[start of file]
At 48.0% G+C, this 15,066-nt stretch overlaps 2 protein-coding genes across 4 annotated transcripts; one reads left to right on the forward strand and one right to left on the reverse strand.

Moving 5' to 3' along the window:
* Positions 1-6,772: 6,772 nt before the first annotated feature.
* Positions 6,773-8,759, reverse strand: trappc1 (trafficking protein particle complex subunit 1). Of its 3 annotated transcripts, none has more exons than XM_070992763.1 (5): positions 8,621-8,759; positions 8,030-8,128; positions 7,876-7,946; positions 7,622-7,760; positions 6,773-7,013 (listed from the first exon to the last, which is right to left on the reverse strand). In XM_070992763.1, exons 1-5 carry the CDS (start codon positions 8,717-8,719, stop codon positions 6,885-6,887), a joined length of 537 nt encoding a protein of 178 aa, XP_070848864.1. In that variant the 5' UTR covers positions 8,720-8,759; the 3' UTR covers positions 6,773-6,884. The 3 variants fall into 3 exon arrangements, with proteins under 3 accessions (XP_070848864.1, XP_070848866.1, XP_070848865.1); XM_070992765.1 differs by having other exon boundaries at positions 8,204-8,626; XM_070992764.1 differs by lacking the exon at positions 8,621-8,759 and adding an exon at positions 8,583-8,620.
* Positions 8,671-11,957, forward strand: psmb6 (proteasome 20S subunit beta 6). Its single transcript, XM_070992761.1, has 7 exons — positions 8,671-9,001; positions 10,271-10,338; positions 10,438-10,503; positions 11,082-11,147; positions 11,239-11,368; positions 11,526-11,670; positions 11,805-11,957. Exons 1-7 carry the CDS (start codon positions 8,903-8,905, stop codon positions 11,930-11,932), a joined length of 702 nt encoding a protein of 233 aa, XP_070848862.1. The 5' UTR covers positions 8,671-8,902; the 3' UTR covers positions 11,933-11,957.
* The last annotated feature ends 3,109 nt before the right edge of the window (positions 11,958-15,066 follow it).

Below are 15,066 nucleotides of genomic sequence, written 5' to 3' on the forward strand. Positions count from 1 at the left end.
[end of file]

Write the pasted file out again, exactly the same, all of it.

At 48.0% G+C, this 15,066-nt stretch overlaps 2 protein-coding genes across 4 annotated transcripts; one reads left to right on the forward strand and one right to left on the reverse strand.

Moving 5' to 3' along the window:
* Positions 1-6,772: 6,772 nt before the first annotated feature.
* Positions 6,773-8,759, reverse strand: trappc1 (trafficking protein particle complex subunit 1). Of its 3 annotated transcripts, none has more exons than XM_070992763.1 (5): positions 8,621-8,759; positions 8,030-8,128; positions 7,876-7,946; positions 7,622-7,760; positions 6,773-7,013 (listed from the first exon to the last, which is right to left on the reverse strand). In XM_070992763.1, exons 1-5 carry the CDS (start codon positions 8,717-8,719, stop codon positions 6,885-6,887), a joined length of 537 nt encoding a protein of 178 aa, XP_070848864.1. In that variant the 5' UTR covers positions 8,720-8,759; the 3' UTR covers positions 6,773-6,884. The 3 variants fall into 3 exon arrangements, with proteins under 3 accessions (XP_070848864.1, XP_070848866.1, XP_070848865.1); XM_070992765.1 differs by having other exon boundaries at positions 8,204-8,626; XM_070992764.1 differs by lacking the exon at positions 8,621-8,759 and adding an exon at positions 8,583-8,620.
* Positions 8,671-11,957, forward strand: psmb6 (proteasome 20S subunit beta 6). Its single transcript, XM_070992761.1, has 7 exons — positions 8,671-9,001; positions 10,271-10,338; positions 10,438-10,503; positions 11,082-11,147; positions 11,239-11,368; positions 11,526-11,670; positions 11,805-11,957. Exons 1-7 carry the CDS (start codon positions 8,903-8,905, stop codon positions 11,930-11,932), a joined length of 702 nt encoding a protein of 233 aa, XP_070848862.1. The 5' UTR covers positions 8,671-8,902; the 3' UTR covers positions 11,933-11,957.
* The last annotated feature ends 3,109 nt before the right edge of the window (positions 11,958-15,066 follow it).

Below are 15,066 nucleotides of genomic sequence, written 5' to 3' on the forward strand. Positions count from 1 at the left end.